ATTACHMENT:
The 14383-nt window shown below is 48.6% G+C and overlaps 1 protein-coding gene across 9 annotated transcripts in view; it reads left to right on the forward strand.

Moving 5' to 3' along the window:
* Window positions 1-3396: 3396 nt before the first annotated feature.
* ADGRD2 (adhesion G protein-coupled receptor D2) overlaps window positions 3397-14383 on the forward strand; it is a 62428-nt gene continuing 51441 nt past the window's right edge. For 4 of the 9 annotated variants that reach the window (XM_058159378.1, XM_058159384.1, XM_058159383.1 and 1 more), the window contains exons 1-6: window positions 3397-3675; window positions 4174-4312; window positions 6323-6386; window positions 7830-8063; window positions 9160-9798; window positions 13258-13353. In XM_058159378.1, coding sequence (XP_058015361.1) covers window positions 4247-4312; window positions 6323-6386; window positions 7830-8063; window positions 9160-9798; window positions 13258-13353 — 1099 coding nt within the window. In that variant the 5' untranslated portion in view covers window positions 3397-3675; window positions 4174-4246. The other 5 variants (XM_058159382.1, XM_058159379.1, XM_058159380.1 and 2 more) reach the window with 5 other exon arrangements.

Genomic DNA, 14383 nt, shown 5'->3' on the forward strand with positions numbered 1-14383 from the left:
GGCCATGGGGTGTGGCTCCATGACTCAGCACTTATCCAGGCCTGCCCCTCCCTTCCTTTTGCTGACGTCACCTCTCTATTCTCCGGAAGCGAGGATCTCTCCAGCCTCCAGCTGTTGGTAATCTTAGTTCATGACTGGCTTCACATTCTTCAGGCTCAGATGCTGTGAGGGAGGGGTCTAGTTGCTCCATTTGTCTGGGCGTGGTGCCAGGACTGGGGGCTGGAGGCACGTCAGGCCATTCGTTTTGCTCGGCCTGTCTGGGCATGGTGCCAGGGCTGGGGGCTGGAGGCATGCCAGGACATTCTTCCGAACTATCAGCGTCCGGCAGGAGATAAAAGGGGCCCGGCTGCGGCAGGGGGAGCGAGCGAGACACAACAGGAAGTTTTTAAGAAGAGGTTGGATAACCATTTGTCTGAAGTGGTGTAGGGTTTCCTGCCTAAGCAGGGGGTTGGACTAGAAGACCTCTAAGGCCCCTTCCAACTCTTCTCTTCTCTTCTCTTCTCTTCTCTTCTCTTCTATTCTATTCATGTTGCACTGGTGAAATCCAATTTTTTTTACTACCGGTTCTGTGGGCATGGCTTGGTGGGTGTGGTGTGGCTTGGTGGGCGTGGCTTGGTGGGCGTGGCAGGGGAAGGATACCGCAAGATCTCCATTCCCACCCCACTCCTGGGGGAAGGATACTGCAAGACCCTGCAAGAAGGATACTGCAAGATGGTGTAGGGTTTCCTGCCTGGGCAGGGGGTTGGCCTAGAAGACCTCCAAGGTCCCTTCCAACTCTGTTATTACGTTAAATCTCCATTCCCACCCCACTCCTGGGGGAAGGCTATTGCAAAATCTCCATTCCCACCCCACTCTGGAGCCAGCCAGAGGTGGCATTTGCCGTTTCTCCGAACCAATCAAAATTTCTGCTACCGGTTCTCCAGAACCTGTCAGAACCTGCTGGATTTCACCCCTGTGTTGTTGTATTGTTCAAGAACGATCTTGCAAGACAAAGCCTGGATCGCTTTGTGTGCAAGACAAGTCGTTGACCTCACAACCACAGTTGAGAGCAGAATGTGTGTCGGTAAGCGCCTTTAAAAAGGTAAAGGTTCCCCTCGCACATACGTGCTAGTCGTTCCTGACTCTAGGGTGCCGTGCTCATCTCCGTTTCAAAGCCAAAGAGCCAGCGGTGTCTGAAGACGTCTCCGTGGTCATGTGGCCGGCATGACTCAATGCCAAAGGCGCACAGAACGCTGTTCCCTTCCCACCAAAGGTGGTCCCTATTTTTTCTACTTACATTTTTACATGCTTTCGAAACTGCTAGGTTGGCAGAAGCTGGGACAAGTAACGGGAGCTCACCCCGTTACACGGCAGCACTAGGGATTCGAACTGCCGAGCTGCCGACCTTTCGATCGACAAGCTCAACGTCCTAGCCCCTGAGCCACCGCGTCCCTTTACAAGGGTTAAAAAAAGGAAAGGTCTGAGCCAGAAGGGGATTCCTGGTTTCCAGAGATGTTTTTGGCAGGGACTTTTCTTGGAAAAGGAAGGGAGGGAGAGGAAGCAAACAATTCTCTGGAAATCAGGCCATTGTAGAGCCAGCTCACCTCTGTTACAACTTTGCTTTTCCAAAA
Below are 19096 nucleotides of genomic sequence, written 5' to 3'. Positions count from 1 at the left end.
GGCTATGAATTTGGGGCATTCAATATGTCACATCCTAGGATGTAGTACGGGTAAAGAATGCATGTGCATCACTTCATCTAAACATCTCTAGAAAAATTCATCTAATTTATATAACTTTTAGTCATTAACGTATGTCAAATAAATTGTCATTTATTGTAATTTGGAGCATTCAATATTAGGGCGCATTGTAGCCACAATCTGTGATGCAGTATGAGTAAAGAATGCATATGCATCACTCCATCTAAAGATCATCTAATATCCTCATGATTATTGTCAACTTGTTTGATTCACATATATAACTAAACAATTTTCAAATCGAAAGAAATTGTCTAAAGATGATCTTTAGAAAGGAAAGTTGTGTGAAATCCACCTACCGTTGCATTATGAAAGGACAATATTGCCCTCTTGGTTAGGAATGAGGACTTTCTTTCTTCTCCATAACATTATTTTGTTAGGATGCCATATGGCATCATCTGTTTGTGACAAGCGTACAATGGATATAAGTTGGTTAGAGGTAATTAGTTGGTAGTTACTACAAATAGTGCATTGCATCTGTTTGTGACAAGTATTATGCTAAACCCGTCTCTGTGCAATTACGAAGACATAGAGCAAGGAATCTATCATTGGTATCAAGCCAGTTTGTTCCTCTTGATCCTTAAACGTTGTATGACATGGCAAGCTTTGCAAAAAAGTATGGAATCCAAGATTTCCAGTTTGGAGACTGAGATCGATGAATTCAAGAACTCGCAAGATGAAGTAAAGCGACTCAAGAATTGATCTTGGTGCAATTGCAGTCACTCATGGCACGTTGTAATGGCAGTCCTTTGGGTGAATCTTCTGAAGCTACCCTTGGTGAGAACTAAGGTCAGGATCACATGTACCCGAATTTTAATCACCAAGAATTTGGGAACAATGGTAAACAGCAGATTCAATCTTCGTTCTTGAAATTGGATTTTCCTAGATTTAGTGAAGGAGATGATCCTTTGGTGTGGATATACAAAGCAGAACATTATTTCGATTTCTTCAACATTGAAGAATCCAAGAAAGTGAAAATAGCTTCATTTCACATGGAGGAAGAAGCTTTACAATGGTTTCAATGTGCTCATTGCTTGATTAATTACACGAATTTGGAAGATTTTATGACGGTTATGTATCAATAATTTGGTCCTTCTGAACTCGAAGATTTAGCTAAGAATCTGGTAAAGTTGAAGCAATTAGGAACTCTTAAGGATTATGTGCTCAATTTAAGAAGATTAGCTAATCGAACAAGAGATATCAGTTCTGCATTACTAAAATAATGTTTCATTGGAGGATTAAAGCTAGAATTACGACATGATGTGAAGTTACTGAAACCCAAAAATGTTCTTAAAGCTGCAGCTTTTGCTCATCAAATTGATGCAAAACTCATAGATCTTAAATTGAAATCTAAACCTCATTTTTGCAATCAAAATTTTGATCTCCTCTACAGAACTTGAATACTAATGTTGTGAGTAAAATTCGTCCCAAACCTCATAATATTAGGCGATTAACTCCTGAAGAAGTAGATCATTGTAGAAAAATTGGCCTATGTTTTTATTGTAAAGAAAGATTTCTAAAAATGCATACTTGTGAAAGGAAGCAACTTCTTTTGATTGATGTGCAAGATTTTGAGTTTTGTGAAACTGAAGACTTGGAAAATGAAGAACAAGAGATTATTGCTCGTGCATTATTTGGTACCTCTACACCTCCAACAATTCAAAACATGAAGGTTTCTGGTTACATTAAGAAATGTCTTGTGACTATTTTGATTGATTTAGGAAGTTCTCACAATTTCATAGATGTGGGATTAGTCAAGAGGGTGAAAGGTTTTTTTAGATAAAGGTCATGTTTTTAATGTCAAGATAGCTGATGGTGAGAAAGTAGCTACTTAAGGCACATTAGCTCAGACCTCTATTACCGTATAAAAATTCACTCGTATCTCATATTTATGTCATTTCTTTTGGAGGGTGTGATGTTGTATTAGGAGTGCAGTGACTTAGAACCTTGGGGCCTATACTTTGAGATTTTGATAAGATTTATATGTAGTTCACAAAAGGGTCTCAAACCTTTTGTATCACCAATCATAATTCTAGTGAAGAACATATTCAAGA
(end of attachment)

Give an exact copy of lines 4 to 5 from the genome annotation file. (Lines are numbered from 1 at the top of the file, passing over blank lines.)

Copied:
* ADGRD2 (adhesion G protein-coupled receptor D2) overlaps window positions 3397-14383 on the forward strand; it is a 62428-nt gene continuing 51441 nt past the window's right edge. For 4 of the 9 annotated variants that reach the window (XM_058159378.1, XM_058159384.1, XM_058159383.1 and 1 more), the window contains exons 1-6: window positions 3397-3675; window positions 4174-4312; window positions 6323-6386; window positions 7830-8063; window positions 9160-9798; window positions 13258-13353. In XM_058159378.1, coding sequence (XP_058015361.1) covers window positions 4247-4312; window positions 6323-6386; window positions 7830-8063; window positions 9160-9798; window positions 13258-13353 — 1099 coding nt within the window. In that variant the 5' untranslated portion in view covers window positions 3397-3675; window positions 4174-4246. The other 5 variants (XM_058159382.1, XM_058159379.1, XM_058159380.1 and 2 more) reach the window with 5 other exon arrangements.

Genomic DNA, 14383 nt, shown 5'->3' on the forward strand with positions numbered 1-14383 from the left: